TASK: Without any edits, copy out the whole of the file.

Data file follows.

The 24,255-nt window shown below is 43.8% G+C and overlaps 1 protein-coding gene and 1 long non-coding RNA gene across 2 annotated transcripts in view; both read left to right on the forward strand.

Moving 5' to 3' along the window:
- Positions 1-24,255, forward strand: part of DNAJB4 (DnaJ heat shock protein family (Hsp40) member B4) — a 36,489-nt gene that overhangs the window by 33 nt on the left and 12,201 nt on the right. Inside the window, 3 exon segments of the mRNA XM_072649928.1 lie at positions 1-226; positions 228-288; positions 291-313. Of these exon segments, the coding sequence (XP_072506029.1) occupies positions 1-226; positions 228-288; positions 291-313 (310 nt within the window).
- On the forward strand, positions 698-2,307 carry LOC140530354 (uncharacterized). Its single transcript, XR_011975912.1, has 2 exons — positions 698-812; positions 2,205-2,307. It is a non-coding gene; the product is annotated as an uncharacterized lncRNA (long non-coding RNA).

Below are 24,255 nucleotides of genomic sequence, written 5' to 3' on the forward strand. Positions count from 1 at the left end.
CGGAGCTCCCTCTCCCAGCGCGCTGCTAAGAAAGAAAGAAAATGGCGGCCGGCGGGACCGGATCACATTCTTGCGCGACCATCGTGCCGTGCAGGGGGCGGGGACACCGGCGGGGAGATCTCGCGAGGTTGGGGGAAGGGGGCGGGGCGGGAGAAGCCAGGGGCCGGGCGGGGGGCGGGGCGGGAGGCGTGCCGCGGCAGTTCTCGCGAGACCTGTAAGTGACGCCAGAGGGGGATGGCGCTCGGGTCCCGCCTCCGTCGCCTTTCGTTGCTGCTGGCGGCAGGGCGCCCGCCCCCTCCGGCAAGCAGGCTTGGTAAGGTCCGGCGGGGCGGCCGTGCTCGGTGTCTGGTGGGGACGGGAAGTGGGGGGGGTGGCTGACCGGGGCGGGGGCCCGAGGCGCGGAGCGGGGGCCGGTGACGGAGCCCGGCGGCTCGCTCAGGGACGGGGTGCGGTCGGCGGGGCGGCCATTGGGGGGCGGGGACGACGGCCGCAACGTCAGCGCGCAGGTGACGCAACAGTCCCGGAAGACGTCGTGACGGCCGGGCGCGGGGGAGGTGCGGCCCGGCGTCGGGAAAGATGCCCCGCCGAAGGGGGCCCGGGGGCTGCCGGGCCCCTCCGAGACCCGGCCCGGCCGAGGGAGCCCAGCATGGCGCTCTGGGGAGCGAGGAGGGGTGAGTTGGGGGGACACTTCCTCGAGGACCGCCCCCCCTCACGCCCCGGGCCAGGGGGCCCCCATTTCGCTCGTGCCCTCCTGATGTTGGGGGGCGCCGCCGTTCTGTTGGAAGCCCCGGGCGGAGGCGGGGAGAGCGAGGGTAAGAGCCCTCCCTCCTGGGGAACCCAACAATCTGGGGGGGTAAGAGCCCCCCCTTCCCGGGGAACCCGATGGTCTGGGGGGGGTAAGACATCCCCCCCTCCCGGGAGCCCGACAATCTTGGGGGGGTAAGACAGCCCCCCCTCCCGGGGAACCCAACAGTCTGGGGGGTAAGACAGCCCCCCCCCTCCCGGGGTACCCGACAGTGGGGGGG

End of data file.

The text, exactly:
The 24,255-nt window shown below is 43.8% G+C and overlaps 1 protein-coding gene and 1 long non-coding RNA gene across 2 annotated transcripts in view; both read left to right on the forward strand.

Moving 5' to 3' along the window:
- Positions 1-24,255, forward strand: part of DNAJB4 (DnaJ heat shock protein family (Hsp40) member B4) — a 36,489-nt gene that overhangs the window by 33 nt on the left and 12,201 nt on the right. Inside the window, 3 exon segments of the mRNA XM_072649928.1 lie at positions 1-226; positions 228-288; positions 291-313. Of these exon segments, the coding sequence (XP_072506029.1) occupies positions 1-226; positions 228-288; positions 291-313 (310 nt within the window).
- On the forward strand, positions 698-2,307 carry LOC140530354 (uncharacterized). Its single transcript, XR_011975912.1, has 2 exons — positions 698-812; positions 2,205-2,307. It is a non-coding gene; the product is annotated as an uncharacterized lncRNA (long non-coding RNA).

Below are 24,255 nucleotides of genomic sequence, written 5' to 3' on the forward strand. Positions count from 1 at the left end.
CGGAGCTCCCTCTCCCAGCGCGCTGCTAAGAAAGAAAGAAAATGGCGGCCGGCGGGACCGGATCACATTCTTGCGCGACCATCGTGCCGTGCAGGGGGCGGGGACACCGGCGGGGAGATCTCGCGAGGTTGGGGGAAGGGGGCGGGGCGGGAGAAGCCAGGGGCCGGGCGGGGGGCGGGGCGGGAGGCGTGCCGCGGCAGTTCTCGCGAGACCTGTAAGTGACGCCAGAGGGGGATGGCGCTCGGGTCCCGCCTCCGTCGCCTTTCGTTGCTGCTGGCGGCAGGGCGCCCGCCCCCTCCGGCAAGCAGGCTTGGTAAGGTCCGGCGGGGCGGCCGTGCTCGGTGTCTGGTGGGGACGGGAAGTGGGGGGGGTGGCTGACCGGGGCGGGGGCCCGAGGCGCGGAGCGGGGGCCGGTGACGGAGCCCGGCGGCTCGCTCAGGGACGGGGTGCGGTCGGCGGGGCGGCCATTGGGGGGCGGGGACGACGGCCGCAACGTCAGCGCGCAGGTGACGCAACAGTCCCGGAAGACGTCGTGACGGCCGGGCGCGGGGGAGGTGCGGCCCGGCGTCGGGAAAGATGCCCCGCCGAAGGGGGCCCGGGGGCTGCCGGGCCCCTCCGAGACCCGGCCCGGCCGAGGGAGCCCAGCATGGCGCTCTGGGGAGCGAGGAGGGGTGAGTTGGGGGGACACTTCCTCGAGGACCGCCCCCCCTCACGCCCCGGGCCAGGGGGCCCCCATTTCGCTCGTGCCCTCCTGATGTTGGGGGGCGCCGCCGTTCTGTTGGAAGCCCCGGGCGGAGGCGGGGAGAGCGAGGGTAAGAGCCCTCCCTCCTGGGGAACCCAACAATCTGGGGGGGTAAGAGCCCCCCCTTCCCGGGGAACCCGATGGTCTGGGGGGGGTAAGACATCCCCCCCTCCCGGGAGCCCGACAATCTTGGGGGGGTAAGACAGCCCCCCCTCCCGGGGAACCCAACAGTCTGGGGGGTAAGACAGCCCCCCCCCTCCCGGGGTACCCGACAGTGGGGGGG